The Battle of Peachtree Creek

July 20th, 1864:

As Hood prepares for his first tactical engagement since taking command of the Confederate Army of Tennessee, he is hoping that General Thomas’s Army of the Cumberland has been unable to prepare any earthworks since crossing Peachtree Creek.  Hood is also having to keep an eye on McPherson and Schofield as they advance from Decatur toward Atlanta.  The attack is planned for 1:00pm, but for various reasons it does not commence until 4:00pm.

Hood has deployed Stewart’s Corps (formerly commanded by the late Lt. Gen. L. Polk) to his left.  Stewart’s Corps consist of French’s Division on the far left connecting to the Western and Atlantic Railroad near Casey’s Hill in the current Crestlawn Cemetery and extending east and connecting to Walthall’s Division, which sits astride Howell Mill Road.  Walthall’s right extends toward the east and connects with Loring’s Division between Howell Mill and Northside Drive.  Hood had deployed Hardee’s Corps to the center.  Hardee had placed Maney’s Division to the left of his line followed by Walker’s Division in the center and Bate’s Division to the right.  Hardee held Cleburne’s Division in reserve.  Hood, fearing an attack by McPherson on the east side of Atlanta, placed Cheatham on the far right of the Confederate line.  Cheatham is commanding Hood’s former Corps.  Hood’s plan is to attack “en echelon”.  Starting with Bate’s Division on the right attacking first and then each subsequent Division attacking one after the other.  This was done in an effort to turn the enemy flank and push them back to Peachtree Creek and the Chattahoochee River.

Thomas had most of his army across the creek by noon.  Palmer’s XIV Corps had been placed on the right and had been able to entrench as they had been across the creek earlier.  Hooker’s XX Corps was forming up in the center and Howard’s IV Corps was forming on the left.  Newton’s Division of Howard’s Corps held the far left.

Late in the morning Hood received word from Wheeler, who commanded the cavalry attempting to hold the east side of Atlanta, that he was out numbered by McPherson and Schofiled who were moving toward the Atlanta from Decatur.  Hood decided to shift his entire army to the east by a mile in order to support Wheeler should he need it.  The orders were given and the movements were made, but through miscommunication and human error the shift to the right (east) was nearly two miles.  This cost the Confederates time and delayed their attack until 4pm.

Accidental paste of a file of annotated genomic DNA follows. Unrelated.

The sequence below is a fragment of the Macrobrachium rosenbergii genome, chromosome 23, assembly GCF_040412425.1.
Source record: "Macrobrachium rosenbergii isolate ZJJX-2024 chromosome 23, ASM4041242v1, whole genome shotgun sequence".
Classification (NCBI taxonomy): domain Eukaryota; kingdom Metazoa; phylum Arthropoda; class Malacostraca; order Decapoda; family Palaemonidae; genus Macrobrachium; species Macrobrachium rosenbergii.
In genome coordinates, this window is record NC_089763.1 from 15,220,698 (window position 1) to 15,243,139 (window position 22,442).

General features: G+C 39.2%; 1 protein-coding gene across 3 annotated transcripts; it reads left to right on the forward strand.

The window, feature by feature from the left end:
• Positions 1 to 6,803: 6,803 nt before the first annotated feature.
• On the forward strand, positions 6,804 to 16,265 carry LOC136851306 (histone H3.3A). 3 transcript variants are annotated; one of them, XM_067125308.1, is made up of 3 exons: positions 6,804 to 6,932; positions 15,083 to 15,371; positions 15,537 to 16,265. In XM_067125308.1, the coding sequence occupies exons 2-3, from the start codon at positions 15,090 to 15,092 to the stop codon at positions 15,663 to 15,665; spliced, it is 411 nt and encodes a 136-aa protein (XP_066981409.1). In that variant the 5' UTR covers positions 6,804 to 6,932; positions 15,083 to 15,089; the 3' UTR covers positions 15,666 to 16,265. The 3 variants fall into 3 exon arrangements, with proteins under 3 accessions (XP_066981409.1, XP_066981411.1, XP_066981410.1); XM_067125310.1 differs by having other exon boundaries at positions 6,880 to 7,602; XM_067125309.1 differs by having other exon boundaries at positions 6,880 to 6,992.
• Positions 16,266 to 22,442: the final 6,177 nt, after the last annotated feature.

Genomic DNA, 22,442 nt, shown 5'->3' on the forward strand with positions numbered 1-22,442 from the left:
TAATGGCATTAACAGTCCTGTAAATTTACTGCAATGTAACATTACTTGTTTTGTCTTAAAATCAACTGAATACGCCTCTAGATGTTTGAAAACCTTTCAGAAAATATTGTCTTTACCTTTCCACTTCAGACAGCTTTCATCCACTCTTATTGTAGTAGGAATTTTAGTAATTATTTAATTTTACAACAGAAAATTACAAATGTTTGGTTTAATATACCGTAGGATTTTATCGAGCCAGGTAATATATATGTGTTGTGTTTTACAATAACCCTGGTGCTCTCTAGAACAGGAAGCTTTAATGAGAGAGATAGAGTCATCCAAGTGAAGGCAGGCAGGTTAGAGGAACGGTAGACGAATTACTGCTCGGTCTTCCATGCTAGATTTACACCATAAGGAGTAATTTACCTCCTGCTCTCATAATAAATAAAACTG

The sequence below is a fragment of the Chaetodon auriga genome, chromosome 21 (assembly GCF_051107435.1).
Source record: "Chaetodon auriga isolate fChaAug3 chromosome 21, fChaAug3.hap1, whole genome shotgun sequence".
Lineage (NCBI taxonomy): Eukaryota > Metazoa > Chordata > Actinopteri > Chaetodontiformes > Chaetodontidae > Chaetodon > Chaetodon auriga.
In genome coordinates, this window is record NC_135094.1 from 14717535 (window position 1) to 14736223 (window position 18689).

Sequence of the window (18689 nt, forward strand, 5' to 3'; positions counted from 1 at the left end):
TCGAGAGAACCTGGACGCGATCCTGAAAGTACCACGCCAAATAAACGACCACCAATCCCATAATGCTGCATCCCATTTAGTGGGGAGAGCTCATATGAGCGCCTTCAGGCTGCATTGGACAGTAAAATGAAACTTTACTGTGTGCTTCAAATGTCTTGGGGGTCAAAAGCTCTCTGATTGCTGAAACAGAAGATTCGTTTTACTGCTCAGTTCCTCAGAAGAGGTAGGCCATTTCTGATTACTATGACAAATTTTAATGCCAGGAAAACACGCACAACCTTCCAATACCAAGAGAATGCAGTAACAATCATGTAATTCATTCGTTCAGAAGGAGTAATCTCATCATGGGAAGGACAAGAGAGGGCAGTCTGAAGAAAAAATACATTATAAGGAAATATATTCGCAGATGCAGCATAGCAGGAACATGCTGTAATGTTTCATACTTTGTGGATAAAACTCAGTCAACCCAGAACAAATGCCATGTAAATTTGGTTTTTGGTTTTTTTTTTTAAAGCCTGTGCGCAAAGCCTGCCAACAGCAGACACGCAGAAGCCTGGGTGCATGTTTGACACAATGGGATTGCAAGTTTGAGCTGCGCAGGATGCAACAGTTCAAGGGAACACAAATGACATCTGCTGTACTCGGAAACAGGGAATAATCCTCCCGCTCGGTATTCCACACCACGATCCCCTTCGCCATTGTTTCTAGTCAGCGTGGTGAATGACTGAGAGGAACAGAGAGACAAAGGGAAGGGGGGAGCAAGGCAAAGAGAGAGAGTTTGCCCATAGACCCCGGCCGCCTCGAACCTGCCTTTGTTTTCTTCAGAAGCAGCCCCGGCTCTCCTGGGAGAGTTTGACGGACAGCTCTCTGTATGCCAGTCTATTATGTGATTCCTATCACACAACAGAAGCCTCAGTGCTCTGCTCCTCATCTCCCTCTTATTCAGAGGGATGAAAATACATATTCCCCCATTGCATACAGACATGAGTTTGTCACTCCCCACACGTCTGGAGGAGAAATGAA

When the attack finally began, Bate’s Division was the first to move forward and should have been the first to make contact, but the terrain in their front had not been reconnoitered prior to the assault.  Because of this they did not know where they were going and did not know where the enemy was.  They ran into a heavy thicket and swampy area that greatly hindered their progress as they were attempting to find Newton’s Division.

By 4:30pm the “en echelon” advance had made its way down the line to Loring’s Division.  In the area between present day Northside Drive and Walthall Street, Scott’s Brigade of Loring’s Division made one of the most successful assaults of the day.  They captured the colors of the 33rd New Jersey as well as part of the regiment.  They continued pressing their assault and nearly turn Geary’s flank, but the lack of support on either of Scott’s flanks, forced him to fall back.

The day was filled with heavy, fierce fighting on both sides.  By late afternoon, Loring believed he could exploit a gap in the Federal lines between Newton and Geary.  He asked Hardee for reinforcements and as Hardee was about to send Cleburne’s Division to assist Loring, he received an order from Hood to send a Division to the east of the city to support Wheeler.  Hardee sent Cleburne’s Division to Wheeler, thus preventing another push forward to the Federal lines.  The day ended with many dead, dying and wounded still on the battlefield.  The high priced neighborhoods of the area now stand in stark contrast to the harsh reality of the battle that took place there 152 years ago today.

_DSC0310.bw
Knipe’s and Robinson’s Brigades of William’s Division of Hooker’s 20th Corps, were positioned along the high ground to the right of this image taken along Norfleet Rd.  To the left of the image is a deep ravine that had to be traversed by the attacking Confederates.  This area was the western most portion of the Federal line that came under direct assault during the Battle of Peachtree Creek.
_DSC6133.bw
This deep ravine now sits between Norfleet Rd. to the right, where the Federals were positioned on high ground, and Springlake Dr.  Reynold’s Brigade of Walthall’s Division of Stewart’s Corp(CS) attacked through this deep ravine and pushed forward attempting to push Knipe’s and Robinson’s Brigades back.  After a failed second attempt under enfilading artillery fire and with only the support part of Selden’s Alabama Battery, Reynold’s was forced to withdraw from the assault.
_DSC0343.bw
Near the intersection of Collier Road and Howell Mill, at the south western end of the ravine, the Selden’s Alabama Battery was placed in support of Reynold’s assault.  While directing the placement of the battery Major William C. Preston was killed in action by Federal fire. Major Preston is the “Willie” Preston featured in Mary Chestnut’s “A Diary From Dixie”
_DSC0280.bw